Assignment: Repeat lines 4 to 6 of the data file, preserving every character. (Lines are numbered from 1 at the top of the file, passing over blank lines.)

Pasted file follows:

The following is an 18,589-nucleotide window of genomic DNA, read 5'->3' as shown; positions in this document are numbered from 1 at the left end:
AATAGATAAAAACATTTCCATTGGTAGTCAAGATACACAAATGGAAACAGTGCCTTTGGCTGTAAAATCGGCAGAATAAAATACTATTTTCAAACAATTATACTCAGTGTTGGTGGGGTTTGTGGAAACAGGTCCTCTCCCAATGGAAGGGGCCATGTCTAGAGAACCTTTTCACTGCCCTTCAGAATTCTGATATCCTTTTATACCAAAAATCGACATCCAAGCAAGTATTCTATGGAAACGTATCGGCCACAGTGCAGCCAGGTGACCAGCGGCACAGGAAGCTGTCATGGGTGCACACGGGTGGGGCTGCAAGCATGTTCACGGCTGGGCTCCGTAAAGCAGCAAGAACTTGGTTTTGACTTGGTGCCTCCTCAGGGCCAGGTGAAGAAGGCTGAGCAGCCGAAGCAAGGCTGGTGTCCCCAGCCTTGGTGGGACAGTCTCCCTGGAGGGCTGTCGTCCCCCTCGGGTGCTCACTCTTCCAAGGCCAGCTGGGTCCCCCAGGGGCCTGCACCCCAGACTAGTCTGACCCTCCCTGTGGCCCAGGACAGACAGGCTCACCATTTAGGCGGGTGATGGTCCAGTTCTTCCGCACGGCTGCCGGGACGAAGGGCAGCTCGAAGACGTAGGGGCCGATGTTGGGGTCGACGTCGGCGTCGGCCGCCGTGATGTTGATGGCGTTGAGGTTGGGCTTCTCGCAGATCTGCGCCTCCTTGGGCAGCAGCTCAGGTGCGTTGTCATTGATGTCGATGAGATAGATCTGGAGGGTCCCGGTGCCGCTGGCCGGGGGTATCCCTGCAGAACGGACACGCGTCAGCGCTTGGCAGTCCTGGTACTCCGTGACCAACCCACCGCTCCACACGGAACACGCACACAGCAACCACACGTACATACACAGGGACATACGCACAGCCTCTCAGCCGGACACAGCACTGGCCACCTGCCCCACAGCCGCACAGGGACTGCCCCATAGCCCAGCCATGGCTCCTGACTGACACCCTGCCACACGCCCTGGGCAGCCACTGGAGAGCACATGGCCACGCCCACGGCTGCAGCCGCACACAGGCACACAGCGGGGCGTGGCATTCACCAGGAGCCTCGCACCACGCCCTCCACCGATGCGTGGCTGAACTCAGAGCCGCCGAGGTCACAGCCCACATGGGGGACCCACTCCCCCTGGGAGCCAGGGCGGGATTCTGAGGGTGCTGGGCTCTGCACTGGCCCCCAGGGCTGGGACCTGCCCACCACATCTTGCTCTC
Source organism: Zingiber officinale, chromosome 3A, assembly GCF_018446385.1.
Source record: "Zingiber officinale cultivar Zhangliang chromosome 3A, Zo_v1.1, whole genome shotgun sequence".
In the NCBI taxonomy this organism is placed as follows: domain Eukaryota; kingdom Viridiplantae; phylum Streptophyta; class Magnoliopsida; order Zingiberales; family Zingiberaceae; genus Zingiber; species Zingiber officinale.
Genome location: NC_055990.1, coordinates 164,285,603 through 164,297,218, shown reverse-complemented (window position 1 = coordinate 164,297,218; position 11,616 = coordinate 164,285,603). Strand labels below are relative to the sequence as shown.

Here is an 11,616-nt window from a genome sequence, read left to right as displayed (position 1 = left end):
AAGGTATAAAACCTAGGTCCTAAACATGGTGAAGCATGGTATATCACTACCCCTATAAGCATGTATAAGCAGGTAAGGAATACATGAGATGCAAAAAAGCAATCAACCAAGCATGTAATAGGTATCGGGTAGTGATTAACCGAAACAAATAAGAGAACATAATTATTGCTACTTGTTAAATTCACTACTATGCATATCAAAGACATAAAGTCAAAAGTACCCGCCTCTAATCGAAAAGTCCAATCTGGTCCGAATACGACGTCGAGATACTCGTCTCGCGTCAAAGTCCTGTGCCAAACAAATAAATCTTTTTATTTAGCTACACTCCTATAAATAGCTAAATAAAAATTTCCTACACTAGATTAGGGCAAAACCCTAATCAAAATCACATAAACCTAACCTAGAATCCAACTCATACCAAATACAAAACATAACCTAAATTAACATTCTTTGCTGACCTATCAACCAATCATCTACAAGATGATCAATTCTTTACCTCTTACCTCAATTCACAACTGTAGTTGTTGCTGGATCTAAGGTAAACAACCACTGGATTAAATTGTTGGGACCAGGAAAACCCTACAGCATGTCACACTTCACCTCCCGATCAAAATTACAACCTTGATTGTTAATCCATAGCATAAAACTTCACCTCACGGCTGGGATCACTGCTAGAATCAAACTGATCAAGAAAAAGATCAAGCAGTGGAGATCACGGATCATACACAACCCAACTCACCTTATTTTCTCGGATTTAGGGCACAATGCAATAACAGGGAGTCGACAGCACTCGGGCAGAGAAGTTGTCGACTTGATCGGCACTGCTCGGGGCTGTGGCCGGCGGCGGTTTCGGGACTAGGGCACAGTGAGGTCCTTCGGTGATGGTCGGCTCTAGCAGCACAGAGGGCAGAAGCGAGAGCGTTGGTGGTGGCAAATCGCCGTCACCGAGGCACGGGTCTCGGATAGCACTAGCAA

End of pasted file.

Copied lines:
Source record: "Zingiber officinale cultivar Zhangliang chromosome 3A, Zo_v1.1, whole genome shotgun sequence".
In the NCBI taxonomy this organism is placed as follows: domain Eukaryota; kingdom Viridiplantae; phylum Streptophyta; class Magnoliopsida; order Zingiberales; family Zingiberaceae; genus Zingiber; species Zingiber officinale.
Genome location: NC_055990.1, coordinates 164,285,603 through 164,297,218, shown reverse-complemented (window position 1 = coordinate 164,297,218; position 11,616 = coordinate 164,285,603). Strand labels below are relative to the sequence as shown.